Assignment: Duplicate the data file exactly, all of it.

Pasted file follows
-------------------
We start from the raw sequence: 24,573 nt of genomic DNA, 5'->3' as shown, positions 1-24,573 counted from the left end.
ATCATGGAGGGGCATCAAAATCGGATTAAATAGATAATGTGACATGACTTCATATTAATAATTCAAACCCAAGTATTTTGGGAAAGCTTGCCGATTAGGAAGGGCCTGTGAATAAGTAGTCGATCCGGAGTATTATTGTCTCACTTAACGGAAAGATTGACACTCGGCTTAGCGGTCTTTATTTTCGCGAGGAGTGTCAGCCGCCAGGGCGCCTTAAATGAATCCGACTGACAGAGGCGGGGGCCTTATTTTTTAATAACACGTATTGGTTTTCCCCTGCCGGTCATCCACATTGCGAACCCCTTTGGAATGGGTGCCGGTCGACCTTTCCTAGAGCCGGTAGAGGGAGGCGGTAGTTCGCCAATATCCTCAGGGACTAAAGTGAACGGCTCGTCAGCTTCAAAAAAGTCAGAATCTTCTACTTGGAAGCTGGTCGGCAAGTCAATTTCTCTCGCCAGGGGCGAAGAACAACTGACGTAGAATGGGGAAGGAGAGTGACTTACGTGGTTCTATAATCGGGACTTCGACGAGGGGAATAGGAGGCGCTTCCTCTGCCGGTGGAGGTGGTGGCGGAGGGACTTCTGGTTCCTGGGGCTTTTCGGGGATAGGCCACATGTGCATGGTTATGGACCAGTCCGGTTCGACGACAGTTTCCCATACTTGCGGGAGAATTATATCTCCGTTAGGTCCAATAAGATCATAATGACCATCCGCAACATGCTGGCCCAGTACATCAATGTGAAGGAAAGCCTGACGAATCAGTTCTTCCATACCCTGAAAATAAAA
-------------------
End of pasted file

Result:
We start from the raw sequence: 24,573 nt of genomic DNA, 5'->3' as shown, positions 1-24,573 counted from the left end.
ATCATGGAGGGGCATCAAAATCGGATTAAATAGATAATGTGACATGACTTCATATTAATAATTCAAACCCAAGTATTTTGGGAAAGCTTGCCGATTAGGAAGGGCCTGTGAATAAGTAGTCGATCCGGAGTATTATTGTCTCACTTAACGGAAAGATTGACACTCGGCTTAGCGGTCTTTATTTTCGCGAGGAGTGTCAGCCGCCAGGGCGCCTTAAATGAATCCGACTGACAGAGGCGGGGGCCTTATTTTTTAATAACACGTATTGGTTTTCCCCTGCCGGTCATCCACATTGCGAACCCCTTTGGAATGGGTGCCGGTCGACCTTTCCTAGAGCCGGTAGAGGGAGGCGGTAGTTCGCCAATATCCTCAGGGACTAAAGTGAACGGCTCGTCAGCTTCAAAAAAGTCAGAATCTTCTACTTGGAAGCTGGTCGGCAAGTCAATTTCTCTCGCCAGGGGCGAAGAACAACTGACGTAGAATGGGGAAGGAGAGTGACTTACGTGGTTCTATAATCGGGACTTCGACGAGGGGAATAGGAGGCGCTTCCTCTGCCGGTGGAGGTGGTGGCGGAGGGACTTCTGGTTCCTGGGGCTTTTCGGGGATAGGCCACATGTGCATGGTTATGGACCAGTCCGGTTCGACGACAGTTTCCCATACTTGCGGGAGAATTATATCTCCGTTAGGTCCAATAAGATCATAATGACCATCCGCAACATGCTGGCCCAGTACATCAATGTGAAGGAAAGCCTGACGAATCAGTTCTTCCATACCCTGAAAATAAAA